Drone attack kills 3 US troops and wounds 25 more in Jordan

US President Joe Biden blamed “radical Iran-backed militant groups” for a drone attack that claimed the lives of three US soldiers and wounded 25 more.

A US military base in Jordan near the Syrian border was hit by a drone attack that killed three US troops and wounded 25 others, according to the US Central Command.

The US President Joe Biden blamed the attack on “radical Iran-backed militant groups” operating in Syria and Iraq, and expressed his condolences to the families and friends of the fallen soldiers.

This is the first fatal attack on US forces in the region since Hamas launched rockets at Israel on 7 October.

The US military has faced frequent attacks on its bases in Iraq and Syria, but none of them had resulted in US casualties until now.

The White House said that US Defense Secretary Lloyd Austin and other officials briefed Mr Biden on the attack on Sunday morning.

“As we continue to investigate this attack, we know that it was perpetrated by radical Iran-backed militant groups in Syria and Iraq,” Mr Biden said in a statement.

“This heinous and utterly unjust attack has taken the lives of our brave warriors, and Jill and I join their families and friends – and all Americans – in mourning their loss,” the statement continued.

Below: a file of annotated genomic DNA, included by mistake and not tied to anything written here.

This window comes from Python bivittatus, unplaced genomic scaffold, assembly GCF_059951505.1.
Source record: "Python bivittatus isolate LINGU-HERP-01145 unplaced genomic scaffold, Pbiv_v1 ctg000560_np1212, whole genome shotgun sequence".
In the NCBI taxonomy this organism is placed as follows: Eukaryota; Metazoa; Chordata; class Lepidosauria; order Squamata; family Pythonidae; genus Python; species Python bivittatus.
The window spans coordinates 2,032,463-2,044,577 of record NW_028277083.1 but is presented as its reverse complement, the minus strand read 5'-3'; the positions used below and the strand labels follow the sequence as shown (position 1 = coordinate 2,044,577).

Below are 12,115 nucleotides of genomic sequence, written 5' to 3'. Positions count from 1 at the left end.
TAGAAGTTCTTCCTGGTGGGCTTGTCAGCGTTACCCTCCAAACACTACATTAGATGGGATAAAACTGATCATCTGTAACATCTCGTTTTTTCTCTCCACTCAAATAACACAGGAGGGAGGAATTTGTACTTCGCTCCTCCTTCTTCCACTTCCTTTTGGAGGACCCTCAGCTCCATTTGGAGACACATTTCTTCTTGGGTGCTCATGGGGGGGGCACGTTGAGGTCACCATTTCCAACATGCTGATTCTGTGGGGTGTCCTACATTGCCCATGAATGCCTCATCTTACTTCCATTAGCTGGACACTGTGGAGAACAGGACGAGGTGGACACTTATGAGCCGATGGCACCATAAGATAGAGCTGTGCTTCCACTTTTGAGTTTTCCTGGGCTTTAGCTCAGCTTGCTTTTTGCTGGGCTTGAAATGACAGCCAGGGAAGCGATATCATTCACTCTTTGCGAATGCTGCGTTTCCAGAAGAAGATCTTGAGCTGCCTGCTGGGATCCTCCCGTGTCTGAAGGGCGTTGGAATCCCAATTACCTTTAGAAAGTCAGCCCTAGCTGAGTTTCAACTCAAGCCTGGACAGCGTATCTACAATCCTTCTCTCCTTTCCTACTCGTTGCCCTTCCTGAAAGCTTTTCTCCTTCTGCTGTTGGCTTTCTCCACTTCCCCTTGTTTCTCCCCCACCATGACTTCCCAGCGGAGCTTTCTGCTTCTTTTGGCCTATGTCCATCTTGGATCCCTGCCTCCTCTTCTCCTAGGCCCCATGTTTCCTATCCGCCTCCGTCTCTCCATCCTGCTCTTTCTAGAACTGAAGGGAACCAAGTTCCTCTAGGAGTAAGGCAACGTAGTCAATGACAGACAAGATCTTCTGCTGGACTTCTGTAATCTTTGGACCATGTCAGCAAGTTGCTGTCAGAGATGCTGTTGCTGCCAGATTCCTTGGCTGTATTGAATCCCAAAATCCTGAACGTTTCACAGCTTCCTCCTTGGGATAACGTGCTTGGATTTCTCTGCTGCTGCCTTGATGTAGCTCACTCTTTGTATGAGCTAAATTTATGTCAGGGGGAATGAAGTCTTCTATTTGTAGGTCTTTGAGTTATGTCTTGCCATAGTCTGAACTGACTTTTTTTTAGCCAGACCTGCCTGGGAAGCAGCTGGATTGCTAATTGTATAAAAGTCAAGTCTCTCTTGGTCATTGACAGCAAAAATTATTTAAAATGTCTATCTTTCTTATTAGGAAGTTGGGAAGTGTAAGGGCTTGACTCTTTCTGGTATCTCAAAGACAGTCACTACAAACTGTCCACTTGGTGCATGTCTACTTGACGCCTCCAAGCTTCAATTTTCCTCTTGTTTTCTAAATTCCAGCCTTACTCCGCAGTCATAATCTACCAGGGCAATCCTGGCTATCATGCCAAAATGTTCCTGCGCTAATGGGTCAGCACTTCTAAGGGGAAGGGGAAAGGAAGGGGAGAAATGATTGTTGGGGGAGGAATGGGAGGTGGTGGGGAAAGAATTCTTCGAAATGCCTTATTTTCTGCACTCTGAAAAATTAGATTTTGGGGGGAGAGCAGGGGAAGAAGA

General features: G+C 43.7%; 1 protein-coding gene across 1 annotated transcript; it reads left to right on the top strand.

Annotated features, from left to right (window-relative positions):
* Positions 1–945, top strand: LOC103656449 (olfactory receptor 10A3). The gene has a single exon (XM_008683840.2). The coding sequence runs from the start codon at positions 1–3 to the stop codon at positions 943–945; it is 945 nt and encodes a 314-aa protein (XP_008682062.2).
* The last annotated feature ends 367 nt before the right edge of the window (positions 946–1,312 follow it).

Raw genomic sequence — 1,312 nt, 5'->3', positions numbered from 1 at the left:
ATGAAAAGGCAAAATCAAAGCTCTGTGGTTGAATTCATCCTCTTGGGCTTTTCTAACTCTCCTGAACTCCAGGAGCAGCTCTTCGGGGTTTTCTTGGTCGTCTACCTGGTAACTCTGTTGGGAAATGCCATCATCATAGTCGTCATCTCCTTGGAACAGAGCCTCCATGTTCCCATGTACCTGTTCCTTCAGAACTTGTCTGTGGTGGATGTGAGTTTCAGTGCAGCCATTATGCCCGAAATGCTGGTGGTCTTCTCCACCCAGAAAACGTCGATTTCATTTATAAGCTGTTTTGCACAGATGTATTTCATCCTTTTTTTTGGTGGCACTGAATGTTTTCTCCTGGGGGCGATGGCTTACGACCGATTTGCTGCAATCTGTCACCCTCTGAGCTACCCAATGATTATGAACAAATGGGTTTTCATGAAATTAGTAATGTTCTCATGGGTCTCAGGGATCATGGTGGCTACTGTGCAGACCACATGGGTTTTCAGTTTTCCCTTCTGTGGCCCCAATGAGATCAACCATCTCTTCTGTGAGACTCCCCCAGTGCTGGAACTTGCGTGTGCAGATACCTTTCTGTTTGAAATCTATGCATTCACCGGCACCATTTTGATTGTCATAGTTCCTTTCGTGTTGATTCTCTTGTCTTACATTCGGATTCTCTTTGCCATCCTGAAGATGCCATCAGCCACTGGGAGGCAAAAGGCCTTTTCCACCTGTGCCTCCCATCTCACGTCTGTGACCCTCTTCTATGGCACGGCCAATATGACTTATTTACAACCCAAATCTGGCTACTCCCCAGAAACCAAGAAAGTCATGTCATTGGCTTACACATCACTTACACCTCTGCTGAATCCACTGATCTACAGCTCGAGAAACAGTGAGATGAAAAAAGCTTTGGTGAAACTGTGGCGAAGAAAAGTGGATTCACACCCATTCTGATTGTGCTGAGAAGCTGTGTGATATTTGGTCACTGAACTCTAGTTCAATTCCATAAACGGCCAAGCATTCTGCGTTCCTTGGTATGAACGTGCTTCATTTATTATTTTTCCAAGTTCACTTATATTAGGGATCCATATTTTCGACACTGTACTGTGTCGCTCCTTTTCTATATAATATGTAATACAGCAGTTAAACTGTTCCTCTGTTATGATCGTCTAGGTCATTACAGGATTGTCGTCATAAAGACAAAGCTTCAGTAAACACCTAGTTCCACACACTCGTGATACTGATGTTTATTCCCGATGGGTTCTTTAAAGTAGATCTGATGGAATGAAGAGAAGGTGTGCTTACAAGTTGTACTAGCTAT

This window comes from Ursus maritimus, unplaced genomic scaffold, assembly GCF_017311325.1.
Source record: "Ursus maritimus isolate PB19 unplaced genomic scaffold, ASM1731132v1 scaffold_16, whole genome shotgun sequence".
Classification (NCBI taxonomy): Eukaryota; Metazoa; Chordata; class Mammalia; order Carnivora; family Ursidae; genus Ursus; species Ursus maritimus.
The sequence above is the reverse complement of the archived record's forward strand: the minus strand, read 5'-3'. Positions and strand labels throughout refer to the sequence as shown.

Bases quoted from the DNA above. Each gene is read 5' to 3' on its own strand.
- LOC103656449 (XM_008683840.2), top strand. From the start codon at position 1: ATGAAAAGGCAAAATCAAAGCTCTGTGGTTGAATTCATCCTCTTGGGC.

The identities of the killed and injured servicemen have not been disclosed yet, pending notification of their next of kin.

US officials said in December that US bases in Iraq and Syria had been targeted by at least 97 attacks since 17 October.

In response, the US conducted airstrikes against Iran-linked groups last month, after a drone attack on a northern Iraq base left three US servicemembers wounded, one of them critically.

Another US airstrike in Baghdad in January killed a militia leader who was allegedly involved in attacks on US personnel.

The perpetrators of the latest attack remain unknown, but Mr Biden pledged to “bring all those responsible to justice at a time and place of our choosing”.

In a recorded interview with ABC News that aired on Sunday morning, Gen CQ Brown, the Chairman of the Joint Chiefs of Staff, said that the US objective in the region is to “prevent the conflict from escalating”.

“We want to deter them and avoid going down a road of greater escalation that leads to a wider conflict in the region.”

The US and its allies also have troops in the Red Sea, where the Iran-backed Houthis have been attacking commercial vessels. The Yemeni group claims that it is supporting the Palestinians in Gaza, who are under attack by Israel.

However, the US Central Command (Centcom) has said that “these illegal actions have nothing to do with the Gaza conflict”.

“The Houthis have indiscriminately fired into the Red Sea, hitting vessels that affect over 40 countries around the world,” Centcom has stated.

The US Army has also declared two Navy Seals missing and presumed dead, after they disappeared in January during a mission off the Somali coast to intercept Iranian-made weapons destined for the Houthis in Yemen.

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